In a milestone study in 2015, researchers analysed a grand total of 55 studies and discovered that changes in temperature and rain patterns heighten the risk of conflict. The results published stated that a rise in temperature by just a mere degree celsius increases conflict between individuals by 2.4 percent and conflict between groups by 11.3 percent. As we all know, correlation does not directly imply causation – yet there is an abundance of proof to show that climate change amplifies conflict.
A further analysis made by the University of Notre Dame, which identified 10 countries most vulnerable to climate change, also indicated that these respective countries were all in the midst of dealing with armed conflict. The reason behind all of this appears to be agriculture related, as dwindling rainfall forces communities to migrate in order to keep up with agricultural demands. This migration, often unwelcomed by neighbours who have already staked claim to a particular area of land, then escalates from just a dispute into a potential armed conflict.
Conflicting Countries that are less Well-off Struggle to Cope with Climate Change
The crux of the issue is a negative feedback loop resulting from climate change amplifying the risks of conflict, which then sets communities on a circular path in coping with climate change. Based on the Notre Dame Global Adaptation Initiation (ND-Gain) Index, which examines a country’s vulnerability to climate change and other global challenges, countries such as Yemen, Mali, and Somalia all rank in the bottom 10th percentile. This implies that such countries lack the resilience to counteract global challenges and do not possess adequate agency to break themselves out of this vicious cycle.
For example, a country like Yemen, suffering from the worst consequences of climate change such as water scarcity, sea levels rising, and extreme flooding is also currently dealing with an ever growing violence due to civil war. With all resources channeled towards gaining political and domestic stability, concepts such as sustainability and environmental security are ignored. Ultimately, Yemen serves as a textbook case of what a negative feedback loop between climate change and conflict looks like – a sobering lesson that spectators around the world should pay close attention to.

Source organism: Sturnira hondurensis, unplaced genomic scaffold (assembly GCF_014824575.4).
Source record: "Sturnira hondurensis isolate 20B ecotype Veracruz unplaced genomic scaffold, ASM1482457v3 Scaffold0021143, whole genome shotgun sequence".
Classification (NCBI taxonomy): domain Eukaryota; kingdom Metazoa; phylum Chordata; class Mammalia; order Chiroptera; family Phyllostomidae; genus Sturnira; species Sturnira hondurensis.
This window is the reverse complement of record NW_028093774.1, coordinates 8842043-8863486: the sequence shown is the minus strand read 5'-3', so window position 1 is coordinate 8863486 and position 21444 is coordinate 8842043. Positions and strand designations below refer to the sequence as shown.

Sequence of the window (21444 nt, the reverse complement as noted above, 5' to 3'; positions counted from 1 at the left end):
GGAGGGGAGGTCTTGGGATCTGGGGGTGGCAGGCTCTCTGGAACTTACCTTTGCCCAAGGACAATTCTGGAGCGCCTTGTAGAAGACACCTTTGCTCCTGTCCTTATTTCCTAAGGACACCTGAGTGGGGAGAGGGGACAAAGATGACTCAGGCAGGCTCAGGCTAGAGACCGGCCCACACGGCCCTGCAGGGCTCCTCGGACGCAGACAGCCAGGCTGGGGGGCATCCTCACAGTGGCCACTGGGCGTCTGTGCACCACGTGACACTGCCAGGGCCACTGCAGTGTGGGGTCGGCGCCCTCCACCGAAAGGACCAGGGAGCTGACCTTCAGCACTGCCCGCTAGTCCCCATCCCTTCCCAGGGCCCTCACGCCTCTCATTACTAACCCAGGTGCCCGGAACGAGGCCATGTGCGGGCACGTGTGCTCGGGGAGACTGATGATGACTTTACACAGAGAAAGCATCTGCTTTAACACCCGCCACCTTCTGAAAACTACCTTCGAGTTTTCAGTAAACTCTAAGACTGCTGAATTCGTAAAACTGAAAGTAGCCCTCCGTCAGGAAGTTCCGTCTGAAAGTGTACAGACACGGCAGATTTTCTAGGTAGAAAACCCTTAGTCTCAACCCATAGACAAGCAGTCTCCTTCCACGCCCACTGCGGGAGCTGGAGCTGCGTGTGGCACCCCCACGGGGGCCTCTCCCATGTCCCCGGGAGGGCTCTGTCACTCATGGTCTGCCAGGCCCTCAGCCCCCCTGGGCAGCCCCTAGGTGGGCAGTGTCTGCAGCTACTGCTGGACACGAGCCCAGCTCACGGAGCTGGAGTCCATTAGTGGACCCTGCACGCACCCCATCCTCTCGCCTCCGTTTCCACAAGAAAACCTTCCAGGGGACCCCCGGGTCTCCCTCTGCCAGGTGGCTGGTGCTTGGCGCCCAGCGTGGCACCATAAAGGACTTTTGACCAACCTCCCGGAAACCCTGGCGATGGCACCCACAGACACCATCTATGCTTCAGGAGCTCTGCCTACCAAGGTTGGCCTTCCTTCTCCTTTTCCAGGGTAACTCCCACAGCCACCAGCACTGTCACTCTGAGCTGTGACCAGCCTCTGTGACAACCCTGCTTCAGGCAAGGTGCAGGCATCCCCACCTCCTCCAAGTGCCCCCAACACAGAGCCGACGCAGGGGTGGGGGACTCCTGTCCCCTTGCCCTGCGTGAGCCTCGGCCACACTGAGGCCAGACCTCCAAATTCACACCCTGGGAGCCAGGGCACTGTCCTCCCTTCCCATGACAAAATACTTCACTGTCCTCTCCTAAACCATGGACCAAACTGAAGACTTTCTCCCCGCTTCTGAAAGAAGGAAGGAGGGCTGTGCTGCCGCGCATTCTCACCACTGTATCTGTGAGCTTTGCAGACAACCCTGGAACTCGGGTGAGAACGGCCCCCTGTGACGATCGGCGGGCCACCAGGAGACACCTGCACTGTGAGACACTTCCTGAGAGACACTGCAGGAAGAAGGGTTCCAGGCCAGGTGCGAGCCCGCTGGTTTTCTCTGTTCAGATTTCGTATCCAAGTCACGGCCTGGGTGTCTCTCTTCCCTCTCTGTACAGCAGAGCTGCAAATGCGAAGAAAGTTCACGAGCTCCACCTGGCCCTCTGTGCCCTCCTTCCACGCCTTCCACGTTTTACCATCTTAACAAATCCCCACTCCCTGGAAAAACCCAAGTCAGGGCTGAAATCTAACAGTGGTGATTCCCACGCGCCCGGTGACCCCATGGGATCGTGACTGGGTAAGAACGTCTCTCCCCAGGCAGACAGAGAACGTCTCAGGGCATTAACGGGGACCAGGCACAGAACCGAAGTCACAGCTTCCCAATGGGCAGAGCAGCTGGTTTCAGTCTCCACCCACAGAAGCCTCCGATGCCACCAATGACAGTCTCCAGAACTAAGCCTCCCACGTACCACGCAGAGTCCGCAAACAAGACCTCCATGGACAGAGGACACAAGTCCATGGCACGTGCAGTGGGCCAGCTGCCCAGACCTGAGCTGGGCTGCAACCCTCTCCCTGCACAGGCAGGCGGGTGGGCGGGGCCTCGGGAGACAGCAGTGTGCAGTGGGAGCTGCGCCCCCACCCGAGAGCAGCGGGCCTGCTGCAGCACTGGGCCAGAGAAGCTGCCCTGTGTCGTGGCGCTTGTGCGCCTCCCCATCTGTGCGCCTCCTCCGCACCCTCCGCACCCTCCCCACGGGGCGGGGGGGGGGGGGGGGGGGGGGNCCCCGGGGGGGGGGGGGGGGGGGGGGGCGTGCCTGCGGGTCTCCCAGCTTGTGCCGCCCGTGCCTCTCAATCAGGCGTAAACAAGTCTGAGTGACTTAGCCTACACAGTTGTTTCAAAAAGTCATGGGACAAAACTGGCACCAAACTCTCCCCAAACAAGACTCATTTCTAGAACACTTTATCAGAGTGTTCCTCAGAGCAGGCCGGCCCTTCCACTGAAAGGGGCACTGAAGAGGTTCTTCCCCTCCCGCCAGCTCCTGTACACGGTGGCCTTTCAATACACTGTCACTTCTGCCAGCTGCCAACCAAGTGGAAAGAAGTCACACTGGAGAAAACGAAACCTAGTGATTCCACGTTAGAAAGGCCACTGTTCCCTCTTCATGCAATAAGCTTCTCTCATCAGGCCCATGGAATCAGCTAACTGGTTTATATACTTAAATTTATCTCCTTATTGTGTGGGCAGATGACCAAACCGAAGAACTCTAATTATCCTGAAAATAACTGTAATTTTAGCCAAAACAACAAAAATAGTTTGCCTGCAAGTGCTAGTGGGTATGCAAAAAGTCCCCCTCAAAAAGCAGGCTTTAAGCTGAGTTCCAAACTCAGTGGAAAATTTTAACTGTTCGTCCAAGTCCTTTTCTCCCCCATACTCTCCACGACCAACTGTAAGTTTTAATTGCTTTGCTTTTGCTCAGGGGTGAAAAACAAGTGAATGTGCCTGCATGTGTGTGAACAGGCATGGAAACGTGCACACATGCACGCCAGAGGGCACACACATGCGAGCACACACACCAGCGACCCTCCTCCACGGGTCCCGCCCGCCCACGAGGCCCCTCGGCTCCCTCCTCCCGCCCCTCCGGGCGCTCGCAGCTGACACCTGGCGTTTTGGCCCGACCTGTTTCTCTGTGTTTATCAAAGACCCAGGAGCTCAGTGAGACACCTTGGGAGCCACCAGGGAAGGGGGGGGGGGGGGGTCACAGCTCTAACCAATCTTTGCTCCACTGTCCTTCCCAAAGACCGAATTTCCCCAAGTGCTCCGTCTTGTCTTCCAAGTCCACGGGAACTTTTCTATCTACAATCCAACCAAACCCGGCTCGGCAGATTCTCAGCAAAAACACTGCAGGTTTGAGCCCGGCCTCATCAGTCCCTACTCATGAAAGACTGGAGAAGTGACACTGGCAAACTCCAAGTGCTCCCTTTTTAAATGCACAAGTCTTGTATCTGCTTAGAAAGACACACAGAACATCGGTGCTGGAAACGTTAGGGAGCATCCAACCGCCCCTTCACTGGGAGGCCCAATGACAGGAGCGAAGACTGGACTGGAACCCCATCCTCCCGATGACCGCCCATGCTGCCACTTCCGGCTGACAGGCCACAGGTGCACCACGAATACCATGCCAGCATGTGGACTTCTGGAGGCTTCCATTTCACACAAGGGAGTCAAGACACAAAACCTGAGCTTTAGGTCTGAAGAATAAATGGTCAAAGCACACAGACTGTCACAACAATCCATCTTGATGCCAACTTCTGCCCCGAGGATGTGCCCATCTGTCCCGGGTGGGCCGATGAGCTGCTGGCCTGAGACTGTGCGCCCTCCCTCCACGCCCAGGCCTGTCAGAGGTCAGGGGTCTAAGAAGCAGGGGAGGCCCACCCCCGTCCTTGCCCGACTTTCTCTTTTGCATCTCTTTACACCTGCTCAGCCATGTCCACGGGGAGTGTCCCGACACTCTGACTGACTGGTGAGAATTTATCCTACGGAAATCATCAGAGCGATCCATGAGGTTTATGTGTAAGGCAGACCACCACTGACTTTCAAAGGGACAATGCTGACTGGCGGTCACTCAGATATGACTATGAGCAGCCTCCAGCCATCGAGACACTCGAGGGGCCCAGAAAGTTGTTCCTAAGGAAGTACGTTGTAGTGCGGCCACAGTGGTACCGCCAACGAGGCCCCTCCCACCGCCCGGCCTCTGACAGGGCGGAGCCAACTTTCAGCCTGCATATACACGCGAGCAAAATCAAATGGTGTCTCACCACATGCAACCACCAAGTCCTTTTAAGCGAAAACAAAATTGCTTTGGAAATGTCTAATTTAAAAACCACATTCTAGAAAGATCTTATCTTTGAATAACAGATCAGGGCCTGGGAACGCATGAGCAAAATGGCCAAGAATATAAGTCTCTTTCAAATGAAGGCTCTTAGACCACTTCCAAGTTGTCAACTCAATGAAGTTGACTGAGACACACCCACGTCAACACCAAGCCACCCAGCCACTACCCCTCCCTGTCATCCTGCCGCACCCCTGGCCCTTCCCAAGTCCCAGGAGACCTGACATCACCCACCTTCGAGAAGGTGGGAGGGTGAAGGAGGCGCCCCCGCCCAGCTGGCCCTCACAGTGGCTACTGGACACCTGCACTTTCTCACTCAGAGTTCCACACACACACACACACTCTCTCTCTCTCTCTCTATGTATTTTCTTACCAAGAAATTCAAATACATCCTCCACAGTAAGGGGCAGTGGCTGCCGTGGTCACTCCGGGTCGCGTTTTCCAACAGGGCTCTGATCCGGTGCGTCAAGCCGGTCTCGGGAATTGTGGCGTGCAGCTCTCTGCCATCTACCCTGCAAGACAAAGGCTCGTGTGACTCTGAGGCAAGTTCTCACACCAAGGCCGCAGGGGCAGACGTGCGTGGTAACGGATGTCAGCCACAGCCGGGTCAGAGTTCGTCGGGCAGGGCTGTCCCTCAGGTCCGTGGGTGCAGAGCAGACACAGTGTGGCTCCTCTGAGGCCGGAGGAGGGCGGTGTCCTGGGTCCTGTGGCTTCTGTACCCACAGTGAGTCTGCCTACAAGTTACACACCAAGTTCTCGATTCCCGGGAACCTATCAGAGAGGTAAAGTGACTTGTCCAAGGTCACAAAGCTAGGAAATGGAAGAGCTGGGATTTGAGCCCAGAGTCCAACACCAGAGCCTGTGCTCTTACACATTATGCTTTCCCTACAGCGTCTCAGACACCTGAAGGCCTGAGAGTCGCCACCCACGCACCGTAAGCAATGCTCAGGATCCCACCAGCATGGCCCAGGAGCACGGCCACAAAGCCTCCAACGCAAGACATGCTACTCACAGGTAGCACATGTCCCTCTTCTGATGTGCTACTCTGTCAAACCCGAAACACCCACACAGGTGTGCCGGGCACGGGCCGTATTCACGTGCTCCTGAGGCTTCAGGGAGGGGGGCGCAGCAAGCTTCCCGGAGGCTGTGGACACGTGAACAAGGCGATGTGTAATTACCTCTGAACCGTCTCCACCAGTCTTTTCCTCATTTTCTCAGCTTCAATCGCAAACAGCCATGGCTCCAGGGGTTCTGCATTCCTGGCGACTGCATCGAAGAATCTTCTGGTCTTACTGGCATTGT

This double whammy of conflict and climate change has resulted in millions of citizens in Yemen going hungry or without proper food, this is further exacerbated with issues such as failing crops and flooding. Faced with life-threatening challenges and constantly worrying about where their next meal might come from, one could be forgiven for prioritising survival over being a responsible global citizen working towards environmental protection.
What Conflict can further do to the Environment and in the Process create a Vicious Cycle
Collateral damage from armed conflict inflicted on the environment also poses a threat to climate change. As countries build up towards facing off against each other, vast quantities of natural resources are consumed to build and sustain military forces. In the process of manufacturing equipment, non-renewable energy is heavily consumed and this in turn leads to carbon emissions skyrocketing. In a study conducted in 2019, researchers from Lancaster University found that the U.S military consumes more hydrocarbons than most other developed countries. In addition, occupying territory during conflict takes up precious land that can be devoted to developing sustainable agriculture or clean renewable energy. Military land bases are believed to cover between one to six percent of global land surface, areas that are sorely needed by communities to counteract the effects of climate change.
Post-conflict, as countries attempt to rebuild and regain control leads to deforestation and intensive mining, as resources are needed for rebuilding. The rate at which these natural resources are consumed often outpace the rate at which they can replenish it. While there are indeed ideologies as to how the environment should be protected during armed conflict, as prescribed by the International Committee of the Red Cross, more must be done to negate the unintended environmental damage caused by global conflict.